From the Director’s Chair

October 1, 2016, Department, by Samantha Bartram

Innovation is today’s watchword, and leaders in the park and recreation space know they have just as much to gain by staying ahead of the curve as do their counterparts in tech or public health. At NRPA, Conference season is a particularly useful time to examine trends in our field, as thousands of park and recreation professionals gather to discuss what’s on the cutting edge, and what’s right over the horizon. This month, we’re talking trends with directors from this year’s Conference host city, St. Louis, as well as hosts for the 2017 and 2018 event, New Orleans and Indianapolis. We asked Gary Bess, director of the St. Louis County Parks and Recreation Department; Victor N. Richard, III, CEO of the New Orleans Recreation Development Commission; and Linda Broadfoot, director of Indy Parks and Recreation, the following question: What do you see as the most prominent trend in today’s park and recreation field? Below are their responses.

Gary Bess

When I entered parks and recreation full time in 1974, many of the 90 municipalities within St. Louis County’s borders did not exist and few provided well-established leisure services. During the past 40 years, municipalities, communities and neighborhoods have established programs and built facilities to meet their specific needs.

The challenge to park professionals today is to recognize this trend when planning facilities and programs and work to make sure we are not duplicating services, but complementing the efforts of our neighbors while still meeting the desires of local residents.

Recognizing the combined wealth of park and recreation facilities within our region and the need to connect our county to other parts of the area, voters overwhelmingly approved the formation of Great Rivers Greenway to connect our parks and region with linear trails and greenways, as well as assist local municipalities and the county by providing funds for trails and greenways within their jurisdictions.

Victor N. Richard, III

To keep par with what I see as the most prominent trend in today’s park and recreation field, the city of New Orleans/New Orleans Recreation Development Commission (NORDC), in conjunction with the New Orleans Recreation Development Foundation (NORDF), made a more than $120,000 investment in the acquisition of the RecTrac, MainTrac and WebTrac modules from Vermont Systems, Inc. in 2014. These programs have significantly advanced the data collection, monitoring and reporting sophistication of all recreation and facility use operations of NORDC.

With the implementation of these recreation management modules, the intentionality behind our public engagement has been enhanced. Additionally, these technological investments have created a streamlined mechanism by which facility utilization can be maximized. It is critically important to be able to publically present high-quality, sophisticated data that continues to emerge via the ongoing institutionalization of NORDC. As cities across the country face ongoing funding constraints for myriad reasons, public recreation operators are challenged to continually justify the importance and validity of public recreation. Investing in advanced recreation management software allows for the return on investment (ROI) of tax dollars to be routinely reported in a manner that is easily understood by the community at large. Lastly, community members consistently desire information that demonstrates strategy behind decisions, purpose behind programming and connectivity to the community behind partnerships.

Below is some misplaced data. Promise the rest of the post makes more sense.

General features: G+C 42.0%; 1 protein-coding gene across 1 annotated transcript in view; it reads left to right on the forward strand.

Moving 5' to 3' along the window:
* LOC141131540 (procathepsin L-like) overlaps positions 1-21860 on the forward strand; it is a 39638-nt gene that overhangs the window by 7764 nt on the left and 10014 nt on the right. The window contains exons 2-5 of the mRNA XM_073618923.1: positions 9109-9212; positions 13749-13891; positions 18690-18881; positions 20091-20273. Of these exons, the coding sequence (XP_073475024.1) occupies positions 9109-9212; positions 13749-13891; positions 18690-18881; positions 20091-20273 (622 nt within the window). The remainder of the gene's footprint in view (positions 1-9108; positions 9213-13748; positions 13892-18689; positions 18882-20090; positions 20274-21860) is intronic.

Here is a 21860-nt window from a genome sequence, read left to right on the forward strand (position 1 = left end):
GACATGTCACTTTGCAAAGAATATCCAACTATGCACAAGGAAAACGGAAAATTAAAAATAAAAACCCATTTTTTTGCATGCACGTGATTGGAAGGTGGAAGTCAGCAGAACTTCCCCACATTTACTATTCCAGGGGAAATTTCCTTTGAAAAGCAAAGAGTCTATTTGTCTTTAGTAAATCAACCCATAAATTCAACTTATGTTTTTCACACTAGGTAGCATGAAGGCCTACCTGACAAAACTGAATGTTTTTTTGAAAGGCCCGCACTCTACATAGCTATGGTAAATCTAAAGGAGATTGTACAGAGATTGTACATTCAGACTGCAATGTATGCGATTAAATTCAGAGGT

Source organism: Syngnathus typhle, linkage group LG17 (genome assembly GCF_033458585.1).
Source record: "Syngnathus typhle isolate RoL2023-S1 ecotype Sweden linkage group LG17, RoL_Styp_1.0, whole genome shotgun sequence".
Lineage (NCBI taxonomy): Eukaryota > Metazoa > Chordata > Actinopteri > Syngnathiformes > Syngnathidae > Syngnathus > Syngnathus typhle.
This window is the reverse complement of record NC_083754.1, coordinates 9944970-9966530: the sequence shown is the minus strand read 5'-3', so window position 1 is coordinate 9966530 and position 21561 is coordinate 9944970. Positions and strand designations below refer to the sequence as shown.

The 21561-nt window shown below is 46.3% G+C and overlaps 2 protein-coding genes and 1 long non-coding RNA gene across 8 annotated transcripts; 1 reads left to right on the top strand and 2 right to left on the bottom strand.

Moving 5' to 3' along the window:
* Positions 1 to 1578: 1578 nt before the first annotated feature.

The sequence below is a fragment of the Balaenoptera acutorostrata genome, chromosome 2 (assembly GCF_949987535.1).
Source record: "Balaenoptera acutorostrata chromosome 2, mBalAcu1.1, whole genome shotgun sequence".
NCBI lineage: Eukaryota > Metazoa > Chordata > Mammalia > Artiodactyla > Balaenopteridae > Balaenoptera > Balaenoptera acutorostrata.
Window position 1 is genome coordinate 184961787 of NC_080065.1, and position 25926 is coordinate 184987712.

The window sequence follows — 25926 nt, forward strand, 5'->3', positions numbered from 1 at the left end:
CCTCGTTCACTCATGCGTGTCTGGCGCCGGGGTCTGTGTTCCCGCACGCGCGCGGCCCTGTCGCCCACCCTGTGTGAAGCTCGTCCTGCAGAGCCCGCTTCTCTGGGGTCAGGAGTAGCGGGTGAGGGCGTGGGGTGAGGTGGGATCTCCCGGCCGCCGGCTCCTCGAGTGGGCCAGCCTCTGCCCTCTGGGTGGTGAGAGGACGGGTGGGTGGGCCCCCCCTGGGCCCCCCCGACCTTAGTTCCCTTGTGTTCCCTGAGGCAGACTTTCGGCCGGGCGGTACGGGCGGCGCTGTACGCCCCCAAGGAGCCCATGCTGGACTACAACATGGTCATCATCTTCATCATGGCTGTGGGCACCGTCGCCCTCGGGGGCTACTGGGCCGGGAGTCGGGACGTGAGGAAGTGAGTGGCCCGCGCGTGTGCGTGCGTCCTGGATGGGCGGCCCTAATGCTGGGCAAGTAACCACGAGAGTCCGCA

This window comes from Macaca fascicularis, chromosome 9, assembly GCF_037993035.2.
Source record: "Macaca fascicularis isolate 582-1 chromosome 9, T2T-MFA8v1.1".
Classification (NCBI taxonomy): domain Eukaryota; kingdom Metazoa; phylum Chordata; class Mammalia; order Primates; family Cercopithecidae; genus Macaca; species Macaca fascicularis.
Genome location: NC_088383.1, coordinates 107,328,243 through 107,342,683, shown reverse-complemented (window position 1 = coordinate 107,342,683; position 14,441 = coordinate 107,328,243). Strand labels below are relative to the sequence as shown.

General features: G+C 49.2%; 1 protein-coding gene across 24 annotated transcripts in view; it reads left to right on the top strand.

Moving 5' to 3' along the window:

Data, data, data is the emerging trend and the sooner we collectively “get on the bus,” the better it will be for public recreation across the United States.  

Linda Broadfoot

The trend I see that heartens me the most involves the increasing role that parks play in cities’ quality-of-life efforts. In times of economic decline, it’s unfortunately easy to shift the focus away from parks, trails and recreation. That shift is being reversed. Government and corporate leaders are looking to parks as a vital quality-of-life tool in their communities. They recognize that our services, programs and events encourage residents to be healthier and more engaged. Parks most definitely foster community and economic development. 

In Indianapolis, our new mayor has continued to stand up and act as a champion for parks. And, there are a number of housing and community efforts reaching out to Indy Parks to augment their plans. 

Our parks and programs are also crucial public safety tools. Police officers are now offering a variety of programming at our family centers, helping to better connect them to our customers and services. Through this effort, we are combining resources with law enforcement to accomplish key goals, which in turn contributes to stronger cities and towns. 

All of these attributes are obvious to us who work in parks and recreation. But it’s up to us to remind everyone that our work is more than just fun. We are necessary components of healthy and vibrant communities. 

Samantha Bartram, Executive Editor of Parks & Recreation magazine